Gaaaaaaaah!

I keep telling people who come to me for help that it’s always the simple things. That little gotcha you forgot, glossed over, didn’t think about…

A simple thing. An easy peasy every day thing. Disable a column in a PeopleSoft page.

The code resides in an Application Package:

method MyMethod
  /+ &grid_name as String +/ Local array of array of string &enable;   

                   ...

  Local Grid &mygrid = GetGrid(@&my_page, &_grid);
  &mygrid.EnableColumns(&enable);
  &mygrid.ShowColumns(&enable);

end-method;

The above method gets called by a test method in another App Package – I’m using a tool called PSunit for my unit testing:

method Test_MyMethod
   %This.Msg(" ");
   %This.Msg("Test_GridUtils: Test_MyMethod: " | &WRK_TBL);
   &utils.MyMethod(&WRK_TBL);
end-method;

I attached a test page to the PSUnit component. I figured I’d be able to see the results after I fired the test.The test ran fine. No errors. But… the grid on the test page never changed.

I spent a couple of hours between meetings trying to get the grid on the test page to work. Everything worked fine. Just… no change to the grid. Worse the grid showed the data I sent to it as part of the test, it was the disabling of columns and the hiding of columns that didn’t take place.

After checking and rechecking syntax, spelling, specifications of the methods I was using I finally re-read the specification of the Grid Class in PeopleCode and found this line:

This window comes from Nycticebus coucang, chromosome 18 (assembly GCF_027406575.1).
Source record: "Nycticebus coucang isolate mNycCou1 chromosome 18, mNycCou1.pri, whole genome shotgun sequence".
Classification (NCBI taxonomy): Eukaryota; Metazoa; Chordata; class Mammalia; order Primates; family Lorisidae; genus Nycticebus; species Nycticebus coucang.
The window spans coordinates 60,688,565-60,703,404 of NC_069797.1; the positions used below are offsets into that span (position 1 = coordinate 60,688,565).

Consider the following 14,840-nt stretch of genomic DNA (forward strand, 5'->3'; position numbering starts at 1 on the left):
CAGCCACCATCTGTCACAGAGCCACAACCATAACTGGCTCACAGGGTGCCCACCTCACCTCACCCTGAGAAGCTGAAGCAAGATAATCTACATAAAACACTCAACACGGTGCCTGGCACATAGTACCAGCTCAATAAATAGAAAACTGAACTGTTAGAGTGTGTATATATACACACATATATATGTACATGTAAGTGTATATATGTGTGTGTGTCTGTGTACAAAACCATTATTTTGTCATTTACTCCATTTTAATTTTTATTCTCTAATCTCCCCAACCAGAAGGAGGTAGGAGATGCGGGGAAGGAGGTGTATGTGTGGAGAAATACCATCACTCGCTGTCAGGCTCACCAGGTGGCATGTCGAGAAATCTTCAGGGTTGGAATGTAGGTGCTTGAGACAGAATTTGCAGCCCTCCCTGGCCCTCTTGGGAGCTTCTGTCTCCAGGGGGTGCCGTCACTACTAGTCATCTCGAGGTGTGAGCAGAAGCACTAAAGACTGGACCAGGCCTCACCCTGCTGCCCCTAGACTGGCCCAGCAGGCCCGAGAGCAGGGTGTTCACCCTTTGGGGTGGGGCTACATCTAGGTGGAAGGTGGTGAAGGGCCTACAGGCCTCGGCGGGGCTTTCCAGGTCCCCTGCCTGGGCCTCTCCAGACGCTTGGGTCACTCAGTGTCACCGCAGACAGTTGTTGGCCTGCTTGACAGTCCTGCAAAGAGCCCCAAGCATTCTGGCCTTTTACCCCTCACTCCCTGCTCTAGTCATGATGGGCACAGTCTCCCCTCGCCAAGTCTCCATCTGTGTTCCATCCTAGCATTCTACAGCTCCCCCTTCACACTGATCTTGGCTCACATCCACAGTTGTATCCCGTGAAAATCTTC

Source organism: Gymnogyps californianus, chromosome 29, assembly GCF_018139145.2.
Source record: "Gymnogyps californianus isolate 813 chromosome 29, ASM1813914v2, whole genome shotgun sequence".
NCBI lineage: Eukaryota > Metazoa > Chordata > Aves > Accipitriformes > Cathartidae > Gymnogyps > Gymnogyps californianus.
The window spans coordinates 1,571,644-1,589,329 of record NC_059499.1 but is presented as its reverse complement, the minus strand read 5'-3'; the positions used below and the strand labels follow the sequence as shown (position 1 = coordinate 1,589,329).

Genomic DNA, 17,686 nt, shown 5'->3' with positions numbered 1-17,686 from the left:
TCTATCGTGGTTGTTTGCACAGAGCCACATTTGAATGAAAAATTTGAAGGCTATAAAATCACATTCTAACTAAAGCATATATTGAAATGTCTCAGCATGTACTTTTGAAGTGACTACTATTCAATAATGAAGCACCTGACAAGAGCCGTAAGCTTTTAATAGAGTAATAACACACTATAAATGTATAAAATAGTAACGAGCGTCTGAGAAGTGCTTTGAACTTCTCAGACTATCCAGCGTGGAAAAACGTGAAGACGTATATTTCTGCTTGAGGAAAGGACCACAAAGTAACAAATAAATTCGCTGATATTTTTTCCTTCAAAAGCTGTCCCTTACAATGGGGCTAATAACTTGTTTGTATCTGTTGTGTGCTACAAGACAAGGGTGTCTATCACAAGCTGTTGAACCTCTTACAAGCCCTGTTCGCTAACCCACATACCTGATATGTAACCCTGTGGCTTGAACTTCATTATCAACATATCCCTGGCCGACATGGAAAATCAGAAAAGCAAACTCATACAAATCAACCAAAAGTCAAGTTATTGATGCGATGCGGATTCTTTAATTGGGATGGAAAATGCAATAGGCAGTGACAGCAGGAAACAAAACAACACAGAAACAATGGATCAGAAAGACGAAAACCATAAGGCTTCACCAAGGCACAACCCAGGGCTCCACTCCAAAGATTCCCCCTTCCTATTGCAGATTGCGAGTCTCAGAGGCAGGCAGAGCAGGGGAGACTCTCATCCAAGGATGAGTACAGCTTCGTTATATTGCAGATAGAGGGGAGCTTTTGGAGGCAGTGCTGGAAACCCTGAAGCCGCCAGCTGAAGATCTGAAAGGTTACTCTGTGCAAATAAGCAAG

The attributes you set for displaying a page grid remain in effect only while the page is active.

Oh.

Placed the call to the method in the page activate event for the page.

Works.

A simple thing.

GAAAAAAAAAAAAAAAGH!

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About Lee Greffin
Just another programmer...

2 Responses to Gaaaaaaaah!

  1. Jim Marion says:

    I feel it. I don’t know how many times I’ve stumbled because of some qualification in PeopleBooks I didn’t take time to read.

    • Lee Greffin says:

      Thanks! Once I thought about what happened it made sense. I had gone my merry way working with the derived record that the grid represented in my methods, forgetting that manipulating the one did not necessarily mean I had a firm grip on the other! A good lesson.

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